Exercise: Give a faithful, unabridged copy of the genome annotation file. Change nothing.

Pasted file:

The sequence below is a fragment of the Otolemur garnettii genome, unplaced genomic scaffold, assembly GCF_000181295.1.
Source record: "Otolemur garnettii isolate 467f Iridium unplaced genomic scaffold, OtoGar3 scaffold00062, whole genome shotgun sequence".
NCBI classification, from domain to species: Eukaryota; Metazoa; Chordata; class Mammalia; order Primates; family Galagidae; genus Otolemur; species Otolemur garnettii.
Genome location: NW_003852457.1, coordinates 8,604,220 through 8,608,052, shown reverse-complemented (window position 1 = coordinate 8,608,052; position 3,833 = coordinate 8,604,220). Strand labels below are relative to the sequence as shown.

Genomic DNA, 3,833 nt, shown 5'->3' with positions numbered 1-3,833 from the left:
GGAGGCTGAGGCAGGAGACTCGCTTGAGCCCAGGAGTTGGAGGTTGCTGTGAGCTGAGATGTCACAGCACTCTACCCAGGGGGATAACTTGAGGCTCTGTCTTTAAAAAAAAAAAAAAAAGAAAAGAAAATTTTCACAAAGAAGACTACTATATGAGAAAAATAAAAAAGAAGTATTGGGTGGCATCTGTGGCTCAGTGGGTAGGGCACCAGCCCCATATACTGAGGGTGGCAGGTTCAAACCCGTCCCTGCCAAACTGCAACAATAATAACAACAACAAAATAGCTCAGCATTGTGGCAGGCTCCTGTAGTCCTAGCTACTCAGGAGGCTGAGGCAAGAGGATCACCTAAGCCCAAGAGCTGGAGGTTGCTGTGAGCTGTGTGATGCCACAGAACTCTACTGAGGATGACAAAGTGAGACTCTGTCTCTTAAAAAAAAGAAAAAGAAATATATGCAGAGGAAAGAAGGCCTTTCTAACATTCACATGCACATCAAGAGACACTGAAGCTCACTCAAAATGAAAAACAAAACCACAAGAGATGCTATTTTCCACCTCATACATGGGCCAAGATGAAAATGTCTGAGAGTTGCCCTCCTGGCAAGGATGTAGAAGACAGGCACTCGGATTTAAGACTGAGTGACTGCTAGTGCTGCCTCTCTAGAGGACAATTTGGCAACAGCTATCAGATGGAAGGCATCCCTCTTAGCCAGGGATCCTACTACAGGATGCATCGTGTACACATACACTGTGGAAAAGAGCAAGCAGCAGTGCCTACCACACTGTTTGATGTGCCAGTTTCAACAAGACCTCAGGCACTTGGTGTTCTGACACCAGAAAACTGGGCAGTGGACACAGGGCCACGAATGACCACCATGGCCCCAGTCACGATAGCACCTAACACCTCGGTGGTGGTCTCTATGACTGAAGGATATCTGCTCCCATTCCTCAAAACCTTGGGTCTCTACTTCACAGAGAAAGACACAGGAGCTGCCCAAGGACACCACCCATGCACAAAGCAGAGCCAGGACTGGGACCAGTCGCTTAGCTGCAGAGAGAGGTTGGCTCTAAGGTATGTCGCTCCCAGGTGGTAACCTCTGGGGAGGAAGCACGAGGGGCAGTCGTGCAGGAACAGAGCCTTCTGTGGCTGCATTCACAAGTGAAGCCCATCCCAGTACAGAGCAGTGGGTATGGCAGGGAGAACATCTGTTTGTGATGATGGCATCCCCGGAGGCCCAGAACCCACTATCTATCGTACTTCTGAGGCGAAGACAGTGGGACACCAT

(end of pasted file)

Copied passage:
The sequence below is a fragment of the Otolemur garnettii genome, unplaced genomic scaffold, assembly GCF_000181295.1.
Source record: "Otolemur garnettii isolate 467f Iridium unplaced genomic scaffold, OtoGar3 scaffold00062, whole genome shotgun sequence".
NCBI classification, from domain to species: Eukaryota; Metazoa; Chordata; class Mammalia; order Primates; family Galagidae; genus Otolemur; species Otolemur garnettii.
Genome location: NW_003852457.1, coordinates 8,604,220 through 8,608,052, shown reverse-complemented (window position 1 = coordinate 8,608,052; position 3,833 = coordinate 8,604,220). Strand labels below are relative to the sequence as shown.

Genomic DNA, 3,833 nt, shown 5'->3' with positions numbered 1-3,833 from the left:
GGAGGCTGAGGCAGGAGACTCGCTTGAGCCCAGGAGTTGGAGGTTGCTGTGAGCTGAGATGTCACAGCACTCTACCCAGGGGGATAACTTGAGGCTCTGTCTTTAAAAAAAAAAAAAAAAGAAAAGAAAATTTTCACAAAGAAGACTACTATATGAGAAAAATAAAAAAGAAGTATTGGGTGGCATCTGTGGCTCAGTGGGTAGGGCACCAGCCCCATATACTGAGGGTGGCAGGTTCAAACCCGTCCCTGCCAAACTGCAACAATAATAACAACAACAAAATAGCTCAGCATTGTGGCAGGCTCCTGTAGTCCTAGCTACTCAGGAGGCTGAGGCAAGAGGATCACCTAAGCCCAAGAGCTGGAGGTTGCTGTGAGCTGTGTGATGCCACAGAACTCTACTGAGGATGACAAAGTGAGACTCTGTCTCTTAAAAAAAAGAAAAAGAAATATATGCAGAGGAAAGAAGGCCTTTCTAACATTCACATGCACATCAAGAGACACTGAAGCTCACTCAAAATGAAAAACAAAACCACAAGAGATGCTATTTTCCACCTCATACATGGGCCAAGATGAAAATGTCTGAGAGTTGCCCTCCTGGCAAGGATGTAGAAGACAGGCACTCGGATTTAAGACTGAGTGACTGCTAGTGCTGCCTCTCTAGAGGACAATTTGGCAACAGCTATCAGATGGAAGGCATCCCTCTTAGCCAGGGATCCTACTACAGGATGCATCGTGTACACATACACTGTGGAAAAGAGCAAGCAGCAGTGCCTACCACACTGTTTGATGTGCCAGTTTCAACAAGACCTCAGGCACTTGGTGTTCTGACACCAGAAAACTGGGCAGTGGACACAGGGCCACGAATGACCACCATGGCCCCAGTCACGATAGCACCTAACACCTCGGTGGTGGTCTCTATGACTGAAGGATATCTGCTCCCATTCCTCAAAACCTTGGGTCTCTACTTCACAGAGAAAGACACAGGAGCTGCCCAAGGACACCACCCATGCACAAAGCAGAGCCAGGACTGGGACCAGTCGCTTAGCTGCAGAGAGAGGTTGGCTCTAAGGTATGTCGCTCCCAGGTGGTAACCTCTGGGGAGGAAGCACGAGGGGCAGTCGTGCAGGAACAGAGCCTTCTGTGGCTGCATTCACAAGTGAAGCCCATCCCAGTACAGAGCAGTGGGTATGGCAGGGAGAACATCTGTTTGTGATGATGGCATCCCCGGAGGCCCAGAACCCACTATCTATCGTACTTCTGAGGCGAAGACAGTGGGACACCAT